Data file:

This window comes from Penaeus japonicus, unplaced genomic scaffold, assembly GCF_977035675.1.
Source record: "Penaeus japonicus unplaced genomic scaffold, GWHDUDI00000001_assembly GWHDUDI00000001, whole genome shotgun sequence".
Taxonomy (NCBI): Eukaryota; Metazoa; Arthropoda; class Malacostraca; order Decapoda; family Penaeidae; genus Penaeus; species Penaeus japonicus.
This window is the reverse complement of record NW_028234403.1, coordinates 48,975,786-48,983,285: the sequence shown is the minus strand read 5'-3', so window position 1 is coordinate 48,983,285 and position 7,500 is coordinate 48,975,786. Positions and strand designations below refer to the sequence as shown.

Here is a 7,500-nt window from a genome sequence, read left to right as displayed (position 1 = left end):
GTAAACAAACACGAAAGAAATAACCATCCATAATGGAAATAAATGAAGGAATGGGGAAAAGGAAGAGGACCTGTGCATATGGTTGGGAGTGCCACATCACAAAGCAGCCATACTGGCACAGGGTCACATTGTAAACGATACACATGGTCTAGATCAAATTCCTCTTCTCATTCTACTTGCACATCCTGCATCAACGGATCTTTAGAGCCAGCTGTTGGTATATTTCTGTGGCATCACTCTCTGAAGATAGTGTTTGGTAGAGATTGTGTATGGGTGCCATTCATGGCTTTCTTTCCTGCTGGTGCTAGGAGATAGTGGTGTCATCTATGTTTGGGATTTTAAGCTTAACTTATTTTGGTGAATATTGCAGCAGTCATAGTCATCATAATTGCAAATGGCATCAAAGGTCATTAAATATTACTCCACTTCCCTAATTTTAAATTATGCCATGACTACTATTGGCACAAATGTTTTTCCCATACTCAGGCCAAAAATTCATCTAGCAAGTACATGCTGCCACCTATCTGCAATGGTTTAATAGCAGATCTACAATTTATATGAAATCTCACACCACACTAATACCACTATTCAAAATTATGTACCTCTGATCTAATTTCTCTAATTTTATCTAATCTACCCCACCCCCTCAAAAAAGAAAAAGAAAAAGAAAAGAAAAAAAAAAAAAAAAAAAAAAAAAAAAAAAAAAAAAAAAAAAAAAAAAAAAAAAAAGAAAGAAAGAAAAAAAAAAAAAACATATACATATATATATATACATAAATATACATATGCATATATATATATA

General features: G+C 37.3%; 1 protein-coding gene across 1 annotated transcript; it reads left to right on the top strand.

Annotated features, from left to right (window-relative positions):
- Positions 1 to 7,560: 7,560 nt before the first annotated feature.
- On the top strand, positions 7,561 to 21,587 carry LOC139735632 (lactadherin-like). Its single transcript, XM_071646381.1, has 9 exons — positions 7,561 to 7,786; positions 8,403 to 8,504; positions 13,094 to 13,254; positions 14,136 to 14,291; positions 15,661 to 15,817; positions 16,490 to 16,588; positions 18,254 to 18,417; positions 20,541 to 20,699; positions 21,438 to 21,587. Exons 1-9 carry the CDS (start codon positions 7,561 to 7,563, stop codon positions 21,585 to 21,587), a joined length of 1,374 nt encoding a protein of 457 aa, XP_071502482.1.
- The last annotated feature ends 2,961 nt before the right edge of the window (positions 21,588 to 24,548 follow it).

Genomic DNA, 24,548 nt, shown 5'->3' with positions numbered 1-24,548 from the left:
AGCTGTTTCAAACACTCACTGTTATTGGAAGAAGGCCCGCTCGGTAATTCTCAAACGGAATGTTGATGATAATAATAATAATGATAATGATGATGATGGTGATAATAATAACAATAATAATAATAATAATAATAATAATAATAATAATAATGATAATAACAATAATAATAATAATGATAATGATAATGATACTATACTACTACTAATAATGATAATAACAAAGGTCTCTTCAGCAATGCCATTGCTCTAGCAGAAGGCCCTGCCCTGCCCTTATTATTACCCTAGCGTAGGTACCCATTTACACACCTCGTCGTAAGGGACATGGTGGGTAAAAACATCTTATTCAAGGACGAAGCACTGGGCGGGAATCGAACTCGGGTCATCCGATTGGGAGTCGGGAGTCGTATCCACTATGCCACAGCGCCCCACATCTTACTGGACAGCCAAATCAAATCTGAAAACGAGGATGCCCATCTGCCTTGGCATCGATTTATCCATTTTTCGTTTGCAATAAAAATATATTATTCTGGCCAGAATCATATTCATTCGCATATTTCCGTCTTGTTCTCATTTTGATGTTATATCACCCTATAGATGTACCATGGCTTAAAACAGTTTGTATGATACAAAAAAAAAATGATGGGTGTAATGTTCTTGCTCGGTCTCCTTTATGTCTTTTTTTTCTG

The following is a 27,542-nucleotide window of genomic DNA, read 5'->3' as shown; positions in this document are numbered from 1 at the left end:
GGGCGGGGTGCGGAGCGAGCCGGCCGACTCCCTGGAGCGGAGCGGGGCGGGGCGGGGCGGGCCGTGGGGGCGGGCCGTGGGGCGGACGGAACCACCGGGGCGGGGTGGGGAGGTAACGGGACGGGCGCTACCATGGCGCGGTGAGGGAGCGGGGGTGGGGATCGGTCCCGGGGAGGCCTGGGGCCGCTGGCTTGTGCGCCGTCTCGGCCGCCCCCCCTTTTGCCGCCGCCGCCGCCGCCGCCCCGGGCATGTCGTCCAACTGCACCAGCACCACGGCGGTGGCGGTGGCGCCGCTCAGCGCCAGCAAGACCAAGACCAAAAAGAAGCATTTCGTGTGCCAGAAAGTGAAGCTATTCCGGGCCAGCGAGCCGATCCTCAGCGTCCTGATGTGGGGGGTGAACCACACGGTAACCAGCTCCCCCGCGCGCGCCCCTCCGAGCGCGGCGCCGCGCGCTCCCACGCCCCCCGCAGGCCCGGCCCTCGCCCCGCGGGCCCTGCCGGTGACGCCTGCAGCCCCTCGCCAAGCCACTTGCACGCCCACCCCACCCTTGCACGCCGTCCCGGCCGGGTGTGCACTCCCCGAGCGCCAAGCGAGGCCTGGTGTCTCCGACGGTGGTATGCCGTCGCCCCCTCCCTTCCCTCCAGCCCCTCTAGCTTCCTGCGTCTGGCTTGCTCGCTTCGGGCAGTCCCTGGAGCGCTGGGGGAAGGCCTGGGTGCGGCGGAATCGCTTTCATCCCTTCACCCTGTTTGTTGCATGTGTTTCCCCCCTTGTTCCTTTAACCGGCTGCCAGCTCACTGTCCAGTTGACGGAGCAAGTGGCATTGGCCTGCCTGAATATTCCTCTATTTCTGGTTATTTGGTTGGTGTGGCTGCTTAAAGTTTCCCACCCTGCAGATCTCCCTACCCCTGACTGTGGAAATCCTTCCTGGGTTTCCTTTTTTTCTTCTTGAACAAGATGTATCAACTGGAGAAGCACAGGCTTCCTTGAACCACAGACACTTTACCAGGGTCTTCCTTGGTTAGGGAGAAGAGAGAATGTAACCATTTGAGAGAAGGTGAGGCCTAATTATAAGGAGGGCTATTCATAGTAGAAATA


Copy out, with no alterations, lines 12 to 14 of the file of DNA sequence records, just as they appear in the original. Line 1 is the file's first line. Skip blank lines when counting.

Genomic DNA, 24,548 nt, shown 5'->3' with positions numbered 1-24,548 from the left:
AGCTGTTTCAAACACTCACTGTTATTGGAAGAAGGCCCGCTCGGTAATTCTCAAACGGAATGTTGATGATAATAATAATAATGATAATGATGATGATGGTGATAATAATAACAATAATAATAATAATAATAATAATAATAATAATAATAATGATAATAACAATAATAATAATAATGATAATGATAATGATACTATACTACTACTAATAATGATAATAACAAAGGTCTCTTCAGCAATGCCATTGCTCTAGCAGAAGGCCCTGCCCTGCCCTTATTATTACCCTAGCGTAGGTACCCATTTACACACCTCGTCGTAAGGGACATGGTGGGTAAAAACATCTTATTCAAGGACGAAGCACTGGGCGGGAATCGAACTCGGGTCATCCGATTGGGAGTCGGGAGTCGTATCCACTATGCCACAGCGCCCCACATCTTACTGGACAGCCAAATCAAATCTGAAAACGAGGATGCCCATCTGCCTTGGCATCGATTTATCCATTTTTCGTTTGCAATAAAAATATATTATTCTGGCCAGAATCATATTCATTCGCATATTTCCGTCTTGTTCTCATTTTGATGTTATATCACCCTATAGATGTACCATGGCTTAAAACAGTTTGTATGATACAAAAAAAAAATGATGGGTGTAATGTTCTTGCTCGGTCTCCTTTATGTCTTTTTTTTCTG

The following is a 27,542-nucleotide window of genomic DNA, read 5'->3' as shown; positions in this document are numbered from 1 at the left end: